Catherine Ford Gets Personal

One year: A challenge for change

CHAPTER 18: TWO MOMENTS OF SILENCE AND GRATITUDE FOR SACRIFICE

with 2 comments

There were 17 of us in the fitness class this November 11th morning and for so many of us, the Korean War and the Second World War were as real as remembering fathers, husbands and uncles. For those of the class whose families have not been not personally touched by the tragedy of war, all they have to do is turn on a television or read a newspaper. We are, this Remembrance Day, still at war.

All the sonorous words and platitudes about sacrifice and duty notwithstanding, it is a horrible fact that young men and women are still, in 2009, being blown to bits in far away countries. For our friends and neighbours who are American, their pain is more than double Canada’s, as they face a war on two fronts — Iraq and Afghanistan — and the sure and certain knowledge they are neither welcomed nor their sacrifice appreciated. And that’s just at home.

I was supposed to write today about the strange compulsion to nibble on stuff that isn’t really food, but today happens to be Remembrance Day, so the narcissistic focus is nowhere to be found right now. It would be inappropriate to spend today talking about my chosen sacrifices when they mean nothing in the face of real sacrifice and commitment.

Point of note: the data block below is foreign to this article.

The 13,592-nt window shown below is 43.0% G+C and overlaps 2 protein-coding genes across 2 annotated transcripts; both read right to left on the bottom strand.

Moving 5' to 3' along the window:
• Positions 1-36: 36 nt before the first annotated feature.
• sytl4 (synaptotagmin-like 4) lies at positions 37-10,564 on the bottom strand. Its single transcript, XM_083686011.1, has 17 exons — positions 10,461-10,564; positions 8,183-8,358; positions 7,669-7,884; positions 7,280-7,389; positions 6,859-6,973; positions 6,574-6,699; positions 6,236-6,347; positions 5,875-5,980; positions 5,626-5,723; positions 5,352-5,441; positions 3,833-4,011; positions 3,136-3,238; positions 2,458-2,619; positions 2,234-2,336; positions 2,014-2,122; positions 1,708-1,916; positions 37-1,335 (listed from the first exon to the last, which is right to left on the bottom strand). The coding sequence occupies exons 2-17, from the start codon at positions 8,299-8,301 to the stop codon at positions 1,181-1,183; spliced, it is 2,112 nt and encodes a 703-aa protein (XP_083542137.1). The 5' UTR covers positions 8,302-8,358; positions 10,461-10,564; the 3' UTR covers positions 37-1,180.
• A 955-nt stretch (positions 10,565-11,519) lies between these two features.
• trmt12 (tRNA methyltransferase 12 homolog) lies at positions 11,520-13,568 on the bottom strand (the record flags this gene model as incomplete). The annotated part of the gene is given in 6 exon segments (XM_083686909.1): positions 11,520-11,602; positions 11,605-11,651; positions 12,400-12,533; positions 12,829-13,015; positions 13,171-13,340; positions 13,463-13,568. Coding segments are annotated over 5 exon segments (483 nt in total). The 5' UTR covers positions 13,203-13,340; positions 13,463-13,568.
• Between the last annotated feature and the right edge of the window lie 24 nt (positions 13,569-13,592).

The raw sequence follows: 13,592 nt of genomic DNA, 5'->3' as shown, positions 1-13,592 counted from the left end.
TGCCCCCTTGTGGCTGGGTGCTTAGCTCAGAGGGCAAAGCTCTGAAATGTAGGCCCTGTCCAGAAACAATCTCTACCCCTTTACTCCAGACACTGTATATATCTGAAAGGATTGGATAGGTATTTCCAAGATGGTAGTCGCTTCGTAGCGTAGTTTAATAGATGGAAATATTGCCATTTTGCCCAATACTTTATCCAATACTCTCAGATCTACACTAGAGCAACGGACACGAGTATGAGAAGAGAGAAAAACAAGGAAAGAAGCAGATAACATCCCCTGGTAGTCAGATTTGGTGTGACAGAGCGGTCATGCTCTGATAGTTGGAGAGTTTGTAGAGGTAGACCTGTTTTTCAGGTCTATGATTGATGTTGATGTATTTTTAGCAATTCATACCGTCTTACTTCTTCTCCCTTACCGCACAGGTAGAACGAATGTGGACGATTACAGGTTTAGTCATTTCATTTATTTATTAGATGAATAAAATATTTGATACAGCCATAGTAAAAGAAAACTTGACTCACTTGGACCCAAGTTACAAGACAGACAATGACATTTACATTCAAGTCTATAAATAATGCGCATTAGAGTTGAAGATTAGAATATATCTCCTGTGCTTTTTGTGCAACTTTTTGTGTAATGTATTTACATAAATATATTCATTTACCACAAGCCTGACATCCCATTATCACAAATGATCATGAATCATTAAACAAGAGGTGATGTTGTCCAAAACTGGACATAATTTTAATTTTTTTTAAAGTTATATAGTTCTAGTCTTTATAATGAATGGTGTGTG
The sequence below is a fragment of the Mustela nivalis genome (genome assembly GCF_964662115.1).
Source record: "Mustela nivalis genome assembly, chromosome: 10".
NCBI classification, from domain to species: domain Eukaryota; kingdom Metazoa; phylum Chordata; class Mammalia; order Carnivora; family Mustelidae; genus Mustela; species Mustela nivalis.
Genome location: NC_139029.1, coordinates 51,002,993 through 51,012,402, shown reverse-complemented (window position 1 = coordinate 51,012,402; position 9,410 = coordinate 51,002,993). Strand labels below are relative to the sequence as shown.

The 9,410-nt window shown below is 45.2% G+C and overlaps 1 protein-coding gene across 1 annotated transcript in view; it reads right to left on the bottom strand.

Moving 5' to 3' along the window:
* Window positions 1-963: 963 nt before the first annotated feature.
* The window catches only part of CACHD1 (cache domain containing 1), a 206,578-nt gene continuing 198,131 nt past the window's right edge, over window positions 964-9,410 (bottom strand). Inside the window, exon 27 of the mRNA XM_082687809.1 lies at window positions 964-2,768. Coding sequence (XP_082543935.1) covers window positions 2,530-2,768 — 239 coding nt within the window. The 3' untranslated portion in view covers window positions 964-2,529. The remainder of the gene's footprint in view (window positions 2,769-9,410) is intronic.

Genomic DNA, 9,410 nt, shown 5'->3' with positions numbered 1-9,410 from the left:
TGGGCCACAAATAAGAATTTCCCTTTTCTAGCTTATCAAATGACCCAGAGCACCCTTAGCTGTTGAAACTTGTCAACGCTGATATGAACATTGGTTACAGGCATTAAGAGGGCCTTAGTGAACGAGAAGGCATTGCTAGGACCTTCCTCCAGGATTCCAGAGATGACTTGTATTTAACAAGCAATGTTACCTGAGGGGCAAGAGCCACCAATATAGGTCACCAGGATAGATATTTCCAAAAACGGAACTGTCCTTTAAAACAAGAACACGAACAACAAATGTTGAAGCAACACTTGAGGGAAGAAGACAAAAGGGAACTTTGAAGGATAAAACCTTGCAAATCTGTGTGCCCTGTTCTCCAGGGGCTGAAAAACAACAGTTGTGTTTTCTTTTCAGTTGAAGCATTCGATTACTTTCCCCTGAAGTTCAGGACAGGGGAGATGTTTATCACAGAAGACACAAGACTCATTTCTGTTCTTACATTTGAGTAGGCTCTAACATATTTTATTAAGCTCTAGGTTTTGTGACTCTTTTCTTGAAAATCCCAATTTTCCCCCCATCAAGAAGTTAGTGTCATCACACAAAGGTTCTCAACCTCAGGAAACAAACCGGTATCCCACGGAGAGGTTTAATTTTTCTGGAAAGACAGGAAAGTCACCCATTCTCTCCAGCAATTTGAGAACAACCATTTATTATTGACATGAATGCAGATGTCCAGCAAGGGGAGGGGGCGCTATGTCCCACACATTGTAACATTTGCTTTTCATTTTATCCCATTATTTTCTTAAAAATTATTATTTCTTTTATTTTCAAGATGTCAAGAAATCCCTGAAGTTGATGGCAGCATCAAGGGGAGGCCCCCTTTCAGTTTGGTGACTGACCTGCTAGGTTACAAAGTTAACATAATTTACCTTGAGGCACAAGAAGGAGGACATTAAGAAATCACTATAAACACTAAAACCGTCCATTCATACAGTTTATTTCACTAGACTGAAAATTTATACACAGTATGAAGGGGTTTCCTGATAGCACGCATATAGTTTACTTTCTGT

Rather, the centre of attention must be on those who are no longer here and those for whom the pain doesn’t cease when the flags are folded, the drums are silenced and the bugles muted. No fancy words from politicians about remembering, no platitudes offered by generals safely in Ottawa can ever replace or ease the real pain of losing someone in such a senseless way.

But regardless of whether one individually agrees with the NATO mission in Afghanistan, or sees the so-called “war on terror” as nothing more than impotent saber-rattling, today is not the day to voice such thoughts.

Instead, it has been a day to think, to reflect, and to be silent. We did that this morning in a most unusual way. Our regular core fitness class on Wednesdays, from 9:30 a.m. to 11 a.m., contained something extra and there are still tears in my eyes from it.

We did all the normal exercises, took our allotted time in savasana and then, just before 11 a.m., sat together in a circle with three small candles providing muted light, and chanted for peace. This normally would bring out the skeptical side of my nature, if not a full-blown attack of downright cynicism. But this wasn’t a normal day and this wasn’t a memorial service in the traditional sense. It was merely a group of disparate people gathered together by chance. Our purpose there wasn’t initially to be somber and reflective, but days like today have their own rhythm and meaning and that’s what took over.